Religion is inescapably bound with culture. Paul Tillich, a systematic theologian, devotes considerable thought to this notion. He explains that religion is formed from culture, and vice versa. Tillich asserts that religion and culture share a common substance. He explains that there is a symbiotic synergy between culture and religion. Tillich writes:
“Such a relationship definitely prevents the establishment of a dualism between religion and culture. Every religious act, not only in organized religion but also in the most intimate movement of the soul, is culturally formed.”
[from: “The Church and Contemporary Culture," World Christian Education - Second Quarter (1956): 41-43.]
Tillich cites that culture helps to create and define religion while religion helps to create and define culture. I find Tillich’s theology helpful in looking at contemporary worship as a natural response to the interconnection between religion and culture. Many of us resist the influence of popular culture infiltrating our religious practices. Tillich reminds us that this is natural, necessary and unavoidable. Likewise, it is natural, necessary and unavoidable that our religion influences our culture. Live contemporary worship music is witnessed more in American culture than any other type of live music. When we consider the thousands of people in thousands of churches across our country listening to live contemporary worship music each week, its easy to assume that no other form of live music even comes close to the number of people in attendance. I see this as an opportunity to convey the Gospel, through music, in a way that profoundly affects our culture.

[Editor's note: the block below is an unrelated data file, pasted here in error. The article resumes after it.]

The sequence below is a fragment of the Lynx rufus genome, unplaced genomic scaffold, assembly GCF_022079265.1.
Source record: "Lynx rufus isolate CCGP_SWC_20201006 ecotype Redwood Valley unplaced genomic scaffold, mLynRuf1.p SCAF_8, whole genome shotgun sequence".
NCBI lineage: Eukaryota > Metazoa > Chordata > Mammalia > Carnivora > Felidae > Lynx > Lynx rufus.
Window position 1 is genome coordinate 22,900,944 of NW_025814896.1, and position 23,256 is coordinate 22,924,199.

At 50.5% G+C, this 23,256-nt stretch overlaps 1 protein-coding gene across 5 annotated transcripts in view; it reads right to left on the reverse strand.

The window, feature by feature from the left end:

Paul Tillich, “The Church and Contemporary Culture," World Christian Education - Second Quarter (1956): 41-43.